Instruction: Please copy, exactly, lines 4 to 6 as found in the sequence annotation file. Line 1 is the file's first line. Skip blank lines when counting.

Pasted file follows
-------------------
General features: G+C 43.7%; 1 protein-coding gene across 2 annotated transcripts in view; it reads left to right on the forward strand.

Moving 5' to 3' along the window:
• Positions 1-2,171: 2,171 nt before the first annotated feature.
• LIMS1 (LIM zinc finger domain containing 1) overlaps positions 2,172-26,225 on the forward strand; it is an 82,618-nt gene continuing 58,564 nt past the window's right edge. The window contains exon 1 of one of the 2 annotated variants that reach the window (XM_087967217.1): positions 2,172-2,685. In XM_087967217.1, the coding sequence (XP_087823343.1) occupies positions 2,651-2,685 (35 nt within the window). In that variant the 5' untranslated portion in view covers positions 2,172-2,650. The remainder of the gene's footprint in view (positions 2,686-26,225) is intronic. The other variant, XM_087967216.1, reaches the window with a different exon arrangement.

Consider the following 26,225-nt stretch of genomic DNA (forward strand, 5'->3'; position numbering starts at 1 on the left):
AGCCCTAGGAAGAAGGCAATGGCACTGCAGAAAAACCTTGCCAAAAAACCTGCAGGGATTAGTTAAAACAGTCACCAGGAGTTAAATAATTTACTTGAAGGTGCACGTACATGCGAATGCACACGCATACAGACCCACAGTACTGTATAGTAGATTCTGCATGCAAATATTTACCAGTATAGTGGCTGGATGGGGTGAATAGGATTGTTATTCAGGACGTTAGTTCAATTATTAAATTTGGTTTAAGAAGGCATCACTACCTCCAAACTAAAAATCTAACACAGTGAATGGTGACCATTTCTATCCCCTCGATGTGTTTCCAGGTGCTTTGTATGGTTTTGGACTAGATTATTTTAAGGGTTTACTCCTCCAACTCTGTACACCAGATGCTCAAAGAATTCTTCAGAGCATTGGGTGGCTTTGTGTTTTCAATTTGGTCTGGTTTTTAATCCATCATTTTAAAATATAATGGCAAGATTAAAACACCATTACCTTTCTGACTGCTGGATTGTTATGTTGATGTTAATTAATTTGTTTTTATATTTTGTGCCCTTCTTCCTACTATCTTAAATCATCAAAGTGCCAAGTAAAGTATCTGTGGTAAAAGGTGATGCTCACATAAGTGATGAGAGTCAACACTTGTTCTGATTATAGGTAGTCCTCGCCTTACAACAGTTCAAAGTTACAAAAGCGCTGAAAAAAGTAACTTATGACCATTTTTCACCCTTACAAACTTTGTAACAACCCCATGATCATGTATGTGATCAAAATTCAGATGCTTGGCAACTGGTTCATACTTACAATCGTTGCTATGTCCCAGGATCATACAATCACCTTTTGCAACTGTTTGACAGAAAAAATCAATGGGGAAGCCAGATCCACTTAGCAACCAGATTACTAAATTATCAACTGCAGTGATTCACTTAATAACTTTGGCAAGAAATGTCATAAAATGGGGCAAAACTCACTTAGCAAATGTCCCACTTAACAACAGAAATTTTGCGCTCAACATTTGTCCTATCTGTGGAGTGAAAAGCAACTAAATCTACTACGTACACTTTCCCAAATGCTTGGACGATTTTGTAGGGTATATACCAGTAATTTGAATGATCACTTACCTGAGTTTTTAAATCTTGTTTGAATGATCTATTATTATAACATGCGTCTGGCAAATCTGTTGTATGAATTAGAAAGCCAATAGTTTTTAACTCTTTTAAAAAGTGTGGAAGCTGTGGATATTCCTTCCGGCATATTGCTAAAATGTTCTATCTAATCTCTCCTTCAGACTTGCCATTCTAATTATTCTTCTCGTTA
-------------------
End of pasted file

• LIMS1 (LIM zinc finger domain containing 1) overlaps positions 2,172-26,225 on the forward strand; it is an 82,618-nt gene continuing 58,564 nt past the window's right edge. The window contains exon 1 of one of the 2 annotated variants that reach the window (XM_087967217.1): positions 2,172-2,685. In XM_087967217.1, the coding sequence (XP_087823343.1) occupies positions 2,651-2,685 (35 nt within the window). In that variant the 5' untranslated portion in view covers positions 2,172-2,650. The remainder of the gene's footprint in view (positions 2,686-26,225) is intronic. The other variant, XM_087967216.1, reaches the window with a different exon arrangement.

Consider the following 26,225-nt stretch of genomic DNA (forward strand, 5'->3'; position numbering starts at 1 on the left):
AGCCCTAGGAAGAAGGCAATGGCACTGCAGAAAAACCTTGCCAAAAAACCTGCAGGGATTAGTTAAAACAGTCACCAGGAGTTAAATAATTTACTTGAAGGTGCACGTACATGCGAATGCACACGCATACAGACCCACAGTACTGTATAGTAGATTCTGCATGCAAATATTTACCAGTATAGTGGCTGGATGGGGTGAATAGGATTGTTATTCAGGACGTTAGTTCAATTATTAAATTTGGTTTAAGAAGGCATCACTACCTCCAAACTAAAAATCTAACACAGTGAATGGTGACCATTTCTATCCCCTCGATGTGTTTCCAGGTGCTTTGTATGGTTTTGGACTAGATTATTTTAAGGGTTTACTCCTCCAACTCTGTACACCAGATGCTCAAAGAATTCTTCAGAGCATTGGGTGGCTTTGTGTTTTCAATTTGGTCTGGTTTTTAATCCATCATTTTAAAATATAATGGCAAGATTAAAACACCATTACCTTTCTGACTGCTGGATTGTTATGTTGATGTTAATTAATTTGTTTTTATATTTTGTGCCCTTCTTCCTACTATCTTAAATCATCAAAGTGCCAAGTAAAGTATCTGTGGTAAAAGGTGATGCTCACATAAGTGATGAGAGTCAACACTTGTTCTGATTATAGGTAGTCCTCGCCTTACAACAGTTCAAAGTTACAAAAGCGCTGAAAAAAGTAACTTATGACCATTTTTCACCCTTACAAACTTTGTAACAACCCCATGATCATGTATGTGATCAAAATTCAGATGCTTGGCAACTGGTTCATACTTACAATCGTTGCTATGTCCCAGGATCATACAATCACCTTTTGCAACTGTTTGACAGAAAAAATCAATGGGGAAGCCAGATCCACTTAGCAACCAGATTACTAAATTATCAACTGCAGTGATTCACTTAATAACTTTGGCAAGAAATGTCATAAAATGGGGCAAAACTCACTTAGCAAATGTCCCACTTAACAACAGAAATTTTGCGCTCAACATTTGTCCTATCTGTGGAGTGAAAAGCAACTAAATCTACTACGTACACTTTCCCAAATGCTTGGACGATTTTGTAGGGTATATACCAGTAATTTGAATGATCACTTACCTGAGTTTTTAAATCTTGTTTGAATGATCTATTATTATAACATGCGTCTGGCAAATCTGTTGTATGAATTAGAAAGCCAATAGTTTTTAACTCTTTTAAAAAGTGTGGAAGCTGTGGATATTCCTTCCGGCATATTGCTAAAATGTTCTATCTAATCTCTCCTTCAGACTTGCCATTCTAATTATTCTTCTCGTTA